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Posts Tagged ‘biography’

Leonardo da Vinci has fascinated me for a very long time, so when I learned of Walter Isaacson’s biography of the quintessential Renaissance Man, I snapped it up. The hardcover edition is a hefty tome, not merely by virtue of its 624 pages, but also because of the heavy coated paper, employed to better display the many color plates and illustrations that are scattered throughout the book.

Isaacson’s analysis of Leonardo’s life, personality, virtues, and faults, is engagingly warm and human, bringing the deified icon of the Italian Renaissance back down to earth. That Leonardo was a genius is not in dispute—his wide-ranging expertise on everything from anatomy to optics to engineering to painting to architecture provide ample proof of his genius—but he was a flawed one, given to bouts of vanity, arrogance, self-doubt, and impatience. His reputation as a master of science and art was matched by his reputation for failure: commissions repeatedly went unfinished, and projects dragged on and on until patrons found someone else to fulfill their needs. (more…)

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Dragons AheadI am a terrible businessman.

Last week, I submitted my outline for the proposed Fairbanks biographical novel. Along with the actual outline/synopsis, I sent a letter explaining some of the decisions that went into its creation. The family only has experience with writing non-fiction works about the life of their patriarch, sculptor Avard Fairbanks, so I felt it prudent to provide them with some insight into the differences between that and a work of biographical fiction. I also provided them with a quote of costs and timelines that was more realistic than the ball-park estimate I provided them early on. Along with this, I strongly encouraged them to do some research into ghost-writers, to confirm that my quote was not out of line.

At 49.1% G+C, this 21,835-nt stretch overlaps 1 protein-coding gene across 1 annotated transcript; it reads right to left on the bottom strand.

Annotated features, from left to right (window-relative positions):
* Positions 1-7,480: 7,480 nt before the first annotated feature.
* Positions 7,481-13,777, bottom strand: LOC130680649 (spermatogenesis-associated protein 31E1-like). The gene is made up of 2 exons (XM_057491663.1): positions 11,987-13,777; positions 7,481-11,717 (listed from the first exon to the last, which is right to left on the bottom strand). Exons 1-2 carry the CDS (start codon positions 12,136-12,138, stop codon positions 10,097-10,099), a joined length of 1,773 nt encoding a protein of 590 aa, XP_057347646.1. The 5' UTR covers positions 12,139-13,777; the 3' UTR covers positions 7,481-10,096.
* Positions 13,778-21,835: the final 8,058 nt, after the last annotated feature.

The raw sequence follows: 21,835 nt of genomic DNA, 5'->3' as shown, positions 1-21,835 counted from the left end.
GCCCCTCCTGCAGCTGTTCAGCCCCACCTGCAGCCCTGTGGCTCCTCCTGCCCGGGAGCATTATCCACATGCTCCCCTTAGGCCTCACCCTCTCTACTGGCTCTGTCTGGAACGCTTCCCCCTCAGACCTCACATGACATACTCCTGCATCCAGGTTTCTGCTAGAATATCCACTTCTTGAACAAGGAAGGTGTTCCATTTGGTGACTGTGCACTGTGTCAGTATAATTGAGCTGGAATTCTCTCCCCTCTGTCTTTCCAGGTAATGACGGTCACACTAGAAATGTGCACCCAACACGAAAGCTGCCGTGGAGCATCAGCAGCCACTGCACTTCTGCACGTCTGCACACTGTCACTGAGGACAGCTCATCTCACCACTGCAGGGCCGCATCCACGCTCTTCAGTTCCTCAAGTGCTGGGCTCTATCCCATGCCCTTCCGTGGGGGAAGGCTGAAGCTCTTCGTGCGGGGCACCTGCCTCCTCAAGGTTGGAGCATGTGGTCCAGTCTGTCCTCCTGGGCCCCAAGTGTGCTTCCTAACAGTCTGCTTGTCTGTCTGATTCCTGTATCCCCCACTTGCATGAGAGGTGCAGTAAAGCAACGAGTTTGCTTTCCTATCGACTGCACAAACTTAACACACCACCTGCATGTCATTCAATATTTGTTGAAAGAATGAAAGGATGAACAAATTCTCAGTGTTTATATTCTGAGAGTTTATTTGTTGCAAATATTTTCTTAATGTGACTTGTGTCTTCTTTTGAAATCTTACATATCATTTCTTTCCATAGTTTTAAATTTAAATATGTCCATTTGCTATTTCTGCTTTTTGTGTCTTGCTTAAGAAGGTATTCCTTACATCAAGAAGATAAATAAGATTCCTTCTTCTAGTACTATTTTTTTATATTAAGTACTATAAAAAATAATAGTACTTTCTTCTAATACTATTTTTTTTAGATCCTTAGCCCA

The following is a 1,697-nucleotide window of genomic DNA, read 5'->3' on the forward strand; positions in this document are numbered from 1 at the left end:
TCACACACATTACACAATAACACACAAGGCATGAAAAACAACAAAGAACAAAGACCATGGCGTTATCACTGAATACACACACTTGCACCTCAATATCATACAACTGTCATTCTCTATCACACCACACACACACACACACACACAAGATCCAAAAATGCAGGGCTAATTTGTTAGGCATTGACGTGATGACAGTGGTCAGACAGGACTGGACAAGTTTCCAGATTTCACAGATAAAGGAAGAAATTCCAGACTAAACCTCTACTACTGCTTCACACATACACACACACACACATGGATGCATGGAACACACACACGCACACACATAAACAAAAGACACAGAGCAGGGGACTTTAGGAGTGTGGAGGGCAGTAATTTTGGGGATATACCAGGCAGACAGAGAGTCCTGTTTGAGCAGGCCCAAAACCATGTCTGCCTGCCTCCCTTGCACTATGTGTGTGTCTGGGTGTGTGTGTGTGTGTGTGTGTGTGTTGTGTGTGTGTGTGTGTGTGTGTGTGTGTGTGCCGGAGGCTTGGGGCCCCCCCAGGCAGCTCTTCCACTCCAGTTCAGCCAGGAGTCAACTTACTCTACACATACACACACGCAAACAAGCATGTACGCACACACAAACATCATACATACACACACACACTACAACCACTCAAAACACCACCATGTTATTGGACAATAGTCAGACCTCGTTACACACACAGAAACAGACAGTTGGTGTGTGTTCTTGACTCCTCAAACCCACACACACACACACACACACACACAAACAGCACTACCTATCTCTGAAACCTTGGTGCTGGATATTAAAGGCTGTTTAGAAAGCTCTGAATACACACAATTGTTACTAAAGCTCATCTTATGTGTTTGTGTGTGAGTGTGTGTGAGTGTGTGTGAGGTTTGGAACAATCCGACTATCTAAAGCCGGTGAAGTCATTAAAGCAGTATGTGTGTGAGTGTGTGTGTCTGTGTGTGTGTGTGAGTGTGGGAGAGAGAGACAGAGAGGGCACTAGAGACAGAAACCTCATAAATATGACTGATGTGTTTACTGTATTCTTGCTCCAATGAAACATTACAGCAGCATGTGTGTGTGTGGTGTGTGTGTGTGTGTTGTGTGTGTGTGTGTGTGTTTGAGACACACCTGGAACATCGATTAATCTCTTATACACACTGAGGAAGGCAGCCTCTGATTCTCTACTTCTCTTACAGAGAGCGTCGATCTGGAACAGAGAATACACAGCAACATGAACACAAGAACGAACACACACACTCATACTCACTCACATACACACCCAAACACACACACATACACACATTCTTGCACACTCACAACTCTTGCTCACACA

The response was good, but measured. They were very pleased with the outline, but the details of costs and timelines introduced a strong dose of reality to the discussion.

This is as I believe it should be but, as I said, I am a terrible businessman. (more…)

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Dragons AheadI am an outliner, and right now, I’m damned glad of it.

Prior to beginning a project, I create a fairly extensive outline. Some writers prefer a more organic method; they set up a character in a conflict and write to see where it takes them.

If I were a writer like that, this project would be a nightmare. I wouldn’t know where to start. As it is, though, I knew precisely where to start: with an outline.

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Dragons AheadI have discovered a corollary to Parkinson’s Law. If you don’t know, Parkinson’s law is:

Work expands to fill the time available for its completion.

My discovery, which I shall call the Researcher’s Corollary to Parkinson’s Law, is:

Research material expands to exceed the time available.

In my experience, the factor by which this material expands (aka the KRAG Coefficient) ranges anywhere from 50–100%, but in theory, it’s an open-ended scale.

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Rain, by Avard FairbanksAs regular readers have deduced, my current WIP, The Wolf Tree, has been languishing, left untended due to a variety of life events. I should probably call it a “work-in-stasis” rather than a work-in-progress. Now it’s official: The Wolf Tree is on the back burner.

The reason: I received an email asking if I’d like to write a book.

As a self-identified author, I’ve received pitches like this before: a guy has a “great idea” for a book, and all I have to do is outline it, write it, edit it, market it, sell it, and then (of course) give him a cut of the profits as payment for the use of his great idea. Win-Win, right?

Wrong. (more…)

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